A world-leading programme that brings school bullies together in teams with classmates who are being bullied will feature at a forum in Auckland today.

The "undercover" approach, developed at South Auckland's Rosehill and Edgewater Colleges, asks students being bullied to nominate their two worst bullies and four non-bullies who are among the leaders in their class to join a secret team to tackle the bullying.

Surprisingly, says Edgewater College school counsellor Mike Williams, the two bullies in the teams always agree to stop the bullying because they are never named as the bullies.

"They get reinforcement and recognition and support from the other team members that have a plan to change things," he said yesterday.

He will tell today's forum, organised by the Mental Health Foundation, that the programme is catching on around the world.

"There are schools in Thailand and the United States that are using it."

He said the process always started with a victim telling his or her story. Mr Williams transcribes the story and helps the student choose other members of the team to deal with it.

He reads the victim's story at the first team meeting, tells team members he will not name the bullies, but says everyone in the team may have seen the bullying or know about it.

"The idea is that there is no blame attached to the people doing the bullying. That's central. It enables them to make the changes they need to make and save face. Saving face is very important to most people, particularly in Asian and Pacific cultures."

He then asks the team to develop a plan to stop the bullying. In one case where a girl was being called "Snoop Dog", the team agreed to stop using that term, stop other students using it and find other ways to support the girl.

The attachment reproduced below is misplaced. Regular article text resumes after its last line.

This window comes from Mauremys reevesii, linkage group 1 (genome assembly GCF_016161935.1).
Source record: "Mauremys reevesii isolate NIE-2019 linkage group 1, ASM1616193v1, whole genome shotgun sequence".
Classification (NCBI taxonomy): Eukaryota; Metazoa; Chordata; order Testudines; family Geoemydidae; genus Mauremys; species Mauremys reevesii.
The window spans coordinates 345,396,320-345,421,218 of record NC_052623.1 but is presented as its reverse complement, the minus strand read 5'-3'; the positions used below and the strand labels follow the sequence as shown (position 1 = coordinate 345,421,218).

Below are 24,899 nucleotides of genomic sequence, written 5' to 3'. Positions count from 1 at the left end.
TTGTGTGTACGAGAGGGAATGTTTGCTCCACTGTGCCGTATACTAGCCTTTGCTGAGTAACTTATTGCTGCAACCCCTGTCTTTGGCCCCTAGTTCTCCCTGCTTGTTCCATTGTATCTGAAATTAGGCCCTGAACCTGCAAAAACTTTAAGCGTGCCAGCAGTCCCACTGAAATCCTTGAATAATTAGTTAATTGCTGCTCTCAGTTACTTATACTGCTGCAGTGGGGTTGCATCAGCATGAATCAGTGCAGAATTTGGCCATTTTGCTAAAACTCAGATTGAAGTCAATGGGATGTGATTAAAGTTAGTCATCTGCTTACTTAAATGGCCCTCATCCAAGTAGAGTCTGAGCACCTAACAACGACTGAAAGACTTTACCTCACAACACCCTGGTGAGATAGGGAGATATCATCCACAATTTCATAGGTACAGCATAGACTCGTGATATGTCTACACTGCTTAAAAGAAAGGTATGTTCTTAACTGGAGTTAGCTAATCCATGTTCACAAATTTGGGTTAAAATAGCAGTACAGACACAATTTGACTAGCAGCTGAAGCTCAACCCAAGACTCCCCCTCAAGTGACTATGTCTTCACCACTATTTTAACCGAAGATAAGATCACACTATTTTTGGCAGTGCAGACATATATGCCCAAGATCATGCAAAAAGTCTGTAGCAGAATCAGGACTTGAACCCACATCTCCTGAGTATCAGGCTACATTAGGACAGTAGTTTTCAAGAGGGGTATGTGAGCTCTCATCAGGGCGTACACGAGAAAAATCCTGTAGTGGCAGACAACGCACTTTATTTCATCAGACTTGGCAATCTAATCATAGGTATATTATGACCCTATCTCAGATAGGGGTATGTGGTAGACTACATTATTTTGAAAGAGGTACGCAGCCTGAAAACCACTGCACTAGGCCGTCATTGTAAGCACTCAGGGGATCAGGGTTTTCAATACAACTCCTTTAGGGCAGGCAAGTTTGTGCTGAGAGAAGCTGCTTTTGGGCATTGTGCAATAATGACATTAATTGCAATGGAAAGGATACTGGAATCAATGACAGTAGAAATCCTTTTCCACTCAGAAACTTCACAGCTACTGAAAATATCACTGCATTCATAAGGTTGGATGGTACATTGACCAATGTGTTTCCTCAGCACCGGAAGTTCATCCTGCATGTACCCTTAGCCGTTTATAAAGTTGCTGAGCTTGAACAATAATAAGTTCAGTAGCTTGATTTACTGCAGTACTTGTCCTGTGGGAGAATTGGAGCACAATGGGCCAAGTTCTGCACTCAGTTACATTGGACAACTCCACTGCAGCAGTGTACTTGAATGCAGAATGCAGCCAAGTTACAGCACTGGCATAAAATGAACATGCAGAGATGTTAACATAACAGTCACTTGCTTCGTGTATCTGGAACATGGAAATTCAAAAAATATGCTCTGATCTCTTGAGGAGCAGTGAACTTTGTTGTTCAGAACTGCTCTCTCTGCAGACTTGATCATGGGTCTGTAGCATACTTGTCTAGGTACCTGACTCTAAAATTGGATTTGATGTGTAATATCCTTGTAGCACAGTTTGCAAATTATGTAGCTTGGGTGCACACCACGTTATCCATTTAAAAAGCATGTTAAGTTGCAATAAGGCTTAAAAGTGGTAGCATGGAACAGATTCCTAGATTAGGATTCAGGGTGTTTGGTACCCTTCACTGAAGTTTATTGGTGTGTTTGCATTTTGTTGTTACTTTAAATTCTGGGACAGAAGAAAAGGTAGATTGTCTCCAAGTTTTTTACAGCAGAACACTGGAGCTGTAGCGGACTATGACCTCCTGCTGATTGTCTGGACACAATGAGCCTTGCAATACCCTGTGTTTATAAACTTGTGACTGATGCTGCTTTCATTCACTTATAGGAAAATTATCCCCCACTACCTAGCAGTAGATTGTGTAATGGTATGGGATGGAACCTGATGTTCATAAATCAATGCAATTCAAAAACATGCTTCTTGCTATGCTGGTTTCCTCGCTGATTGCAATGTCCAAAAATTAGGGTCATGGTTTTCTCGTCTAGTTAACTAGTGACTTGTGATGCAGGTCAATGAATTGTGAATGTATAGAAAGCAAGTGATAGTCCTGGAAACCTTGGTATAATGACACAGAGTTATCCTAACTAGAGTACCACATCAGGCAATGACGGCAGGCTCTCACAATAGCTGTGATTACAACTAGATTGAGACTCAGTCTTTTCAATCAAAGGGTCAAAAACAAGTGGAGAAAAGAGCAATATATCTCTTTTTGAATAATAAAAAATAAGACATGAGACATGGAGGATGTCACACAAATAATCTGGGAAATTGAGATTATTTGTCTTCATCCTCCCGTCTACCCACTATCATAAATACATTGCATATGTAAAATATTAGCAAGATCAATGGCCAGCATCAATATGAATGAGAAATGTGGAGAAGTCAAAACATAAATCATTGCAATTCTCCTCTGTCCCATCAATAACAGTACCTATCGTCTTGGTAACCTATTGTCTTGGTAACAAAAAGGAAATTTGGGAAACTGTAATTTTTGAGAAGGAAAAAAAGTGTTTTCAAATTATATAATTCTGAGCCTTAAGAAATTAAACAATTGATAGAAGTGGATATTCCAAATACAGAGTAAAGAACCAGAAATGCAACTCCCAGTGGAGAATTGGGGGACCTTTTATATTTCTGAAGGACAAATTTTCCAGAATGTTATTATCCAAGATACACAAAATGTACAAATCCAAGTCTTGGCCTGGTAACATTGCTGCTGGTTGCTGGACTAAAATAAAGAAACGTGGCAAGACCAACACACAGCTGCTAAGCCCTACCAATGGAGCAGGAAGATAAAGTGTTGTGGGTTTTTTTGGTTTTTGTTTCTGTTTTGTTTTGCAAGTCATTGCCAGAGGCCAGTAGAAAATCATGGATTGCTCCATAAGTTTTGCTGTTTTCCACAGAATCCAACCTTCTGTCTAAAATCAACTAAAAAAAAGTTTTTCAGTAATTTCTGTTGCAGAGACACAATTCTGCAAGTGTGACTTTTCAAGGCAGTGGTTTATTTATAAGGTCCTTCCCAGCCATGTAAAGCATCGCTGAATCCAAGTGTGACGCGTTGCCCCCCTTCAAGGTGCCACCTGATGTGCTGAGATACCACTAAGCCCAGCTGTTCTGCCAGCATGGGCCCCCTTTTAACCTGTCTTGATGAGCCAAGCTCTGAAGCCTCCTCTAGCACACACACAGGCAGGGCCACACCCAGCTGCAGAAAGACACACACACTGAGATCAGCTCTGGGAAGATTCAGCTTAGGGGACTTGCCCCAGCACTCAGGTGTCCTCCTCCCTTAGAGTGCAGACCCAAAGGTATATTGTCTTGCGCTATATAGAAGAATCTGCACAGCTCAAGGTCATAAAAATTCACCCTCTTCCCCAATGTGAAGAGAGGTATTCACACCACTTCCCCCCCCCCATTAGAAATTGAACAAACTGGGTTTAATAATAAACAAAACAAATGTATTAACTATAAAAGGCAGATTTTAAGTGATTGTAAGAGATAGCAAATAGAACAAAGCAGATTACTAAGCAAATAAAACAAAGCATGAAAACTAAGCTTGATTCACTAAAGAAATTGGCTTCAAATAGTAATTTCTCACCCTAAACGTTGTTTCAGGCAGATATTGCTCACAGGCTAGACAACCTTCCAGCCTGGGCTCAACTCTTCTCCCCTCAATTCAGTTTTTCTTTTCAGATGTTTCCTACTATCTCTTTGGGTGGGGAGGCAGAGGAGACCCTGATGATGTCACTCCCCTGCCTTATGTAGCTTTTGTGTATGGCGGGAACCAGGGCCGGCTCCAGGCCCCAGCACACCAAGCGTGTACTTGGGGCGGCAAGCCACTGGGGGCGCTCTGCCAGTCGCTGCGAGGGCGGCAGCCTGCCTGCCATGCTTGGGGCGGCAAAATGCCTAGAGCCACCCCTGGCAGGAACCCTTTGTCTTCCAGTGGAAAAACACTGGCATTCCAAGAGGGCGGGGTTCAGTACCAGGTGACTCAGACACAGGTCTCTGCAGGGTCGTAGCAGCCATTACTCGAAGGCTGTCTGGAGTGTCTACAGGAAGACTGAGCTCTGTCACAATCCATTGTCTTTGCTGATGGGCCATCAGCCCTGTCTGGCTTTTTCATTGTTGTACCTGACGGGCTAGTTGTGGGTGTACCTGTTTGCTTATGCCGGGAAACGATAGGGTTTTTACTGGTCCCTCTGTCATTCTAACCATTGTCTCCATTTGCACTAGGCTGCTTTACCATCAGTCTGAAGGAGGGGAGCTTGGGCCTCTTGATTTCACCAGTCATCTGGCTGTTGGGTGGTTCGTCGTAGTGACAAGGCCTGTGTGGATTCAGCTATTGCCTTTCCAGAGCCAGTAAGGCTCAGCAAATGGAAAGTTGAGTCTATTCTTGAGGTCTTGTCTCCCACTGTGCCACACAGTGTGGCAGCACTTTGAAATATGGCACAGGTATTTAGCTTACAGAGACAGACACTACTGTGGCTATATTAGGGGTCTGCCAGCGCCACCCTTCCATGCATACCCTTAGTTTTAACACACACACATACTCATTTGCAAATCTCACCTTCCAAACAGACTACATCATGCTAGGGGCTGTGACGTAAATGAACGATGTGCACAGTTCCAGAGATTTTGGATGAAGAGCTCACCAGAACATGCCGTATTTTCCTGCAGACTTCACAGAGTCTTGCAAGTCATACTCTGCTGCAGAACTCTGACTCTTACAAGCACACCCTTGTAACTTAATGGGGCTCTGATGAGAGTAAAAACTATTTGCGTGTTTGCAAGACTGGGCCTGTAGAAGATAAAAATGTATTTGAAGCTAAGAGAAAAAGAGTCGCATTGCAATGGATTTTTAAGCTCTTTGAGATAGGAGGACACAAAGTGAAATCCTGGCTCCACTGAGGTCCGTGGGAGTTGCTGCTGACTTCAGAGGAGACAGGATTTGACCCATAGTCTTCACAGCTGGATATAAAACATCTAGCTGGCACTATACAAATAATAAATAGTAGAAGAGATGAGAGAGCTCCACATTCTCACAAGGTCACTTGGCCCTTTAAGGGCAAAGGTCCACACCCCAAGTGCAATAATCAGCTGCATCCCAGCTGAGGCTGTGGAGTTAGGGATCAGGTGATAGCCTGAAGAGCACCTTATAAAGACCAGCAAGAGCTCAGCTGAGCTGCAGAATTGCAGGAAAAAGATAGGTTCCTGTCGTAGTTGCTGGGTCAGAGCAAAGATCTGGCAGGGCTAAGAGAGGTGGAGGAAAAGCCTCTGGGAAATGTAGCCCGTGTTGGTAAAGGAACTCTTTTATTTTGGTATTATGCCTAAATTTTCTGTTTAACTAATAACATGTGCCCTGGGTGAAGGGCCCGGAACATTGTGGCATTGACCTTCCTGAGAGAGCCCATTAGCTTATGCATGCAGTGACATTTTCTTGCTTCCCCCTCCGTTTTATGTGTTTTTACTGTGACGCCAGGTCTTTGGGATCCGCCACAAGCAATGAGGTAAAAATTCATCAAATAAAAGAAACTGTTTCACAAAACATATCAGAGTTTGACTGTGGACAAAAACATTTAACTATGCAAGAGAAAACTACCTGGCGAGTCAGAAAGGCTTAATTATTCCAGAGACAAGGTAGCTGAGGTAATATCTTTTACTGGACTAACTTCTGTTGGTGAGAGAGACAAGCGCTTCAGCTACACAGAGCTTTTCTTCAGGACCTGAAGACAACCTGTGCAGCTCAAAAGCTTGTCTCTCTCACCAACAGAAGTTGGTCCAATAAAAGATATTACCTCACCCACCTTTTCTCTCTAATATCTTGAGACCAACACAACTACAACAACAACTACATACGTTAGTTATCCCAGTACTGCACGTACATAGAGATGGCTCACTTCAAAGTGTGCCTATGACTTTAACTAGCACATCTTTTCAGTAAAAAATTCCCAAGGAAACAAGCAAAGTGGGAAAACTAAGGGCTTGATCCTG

Team members are asked to keep the team secret and to keep meeting with the counsellor until the victim says the bullying has stopped.

In 27 teams at Edgewater since 2004, this has never taken longer than three weeks.

"I haven't had any failures."

Mr Williams said the bullies themselves were often outside the mainstream and found it difficult to make friends or cope with schoolwork.

"Most kids that bully - other kids don't like them, they're scared of them," he said.

"So it's an artificially constructed team. It gives bullies an opportunity to be part of a team that would normally have been denied to them. In some cases, they have really become leaders in the senior school."

Mr Williams often follows up afterwards with one-on-one counselling for the bullies.

"Often a boy might have a lot of anger. You might pick it up and say, 'This is not working for you, is it?'

"So we do some programmes and get them working on their relationships with their peers."

Edgewater College, a decile four school in Pakuranga, has a roll that is 30 per cent Asian, 27 per cent Pacific, 24 per cent Pakeha and 19 per cent Maori.

Mr Williams said the programme had helped to make it a very safe school.

Anti-Bullying Plan

Plan developed by a team at Edgewater College for a girl who was being called "Snoop Dog"

* Tell people to stop if they are being mean.

* Don't use the words "Snoop Dog" and stop others doing so.

* Ask her if she is okay, if she is having a bad day.

* Talk to her, give her a hug when she needs it.

* Tell her her hair is fine, buy her lunch.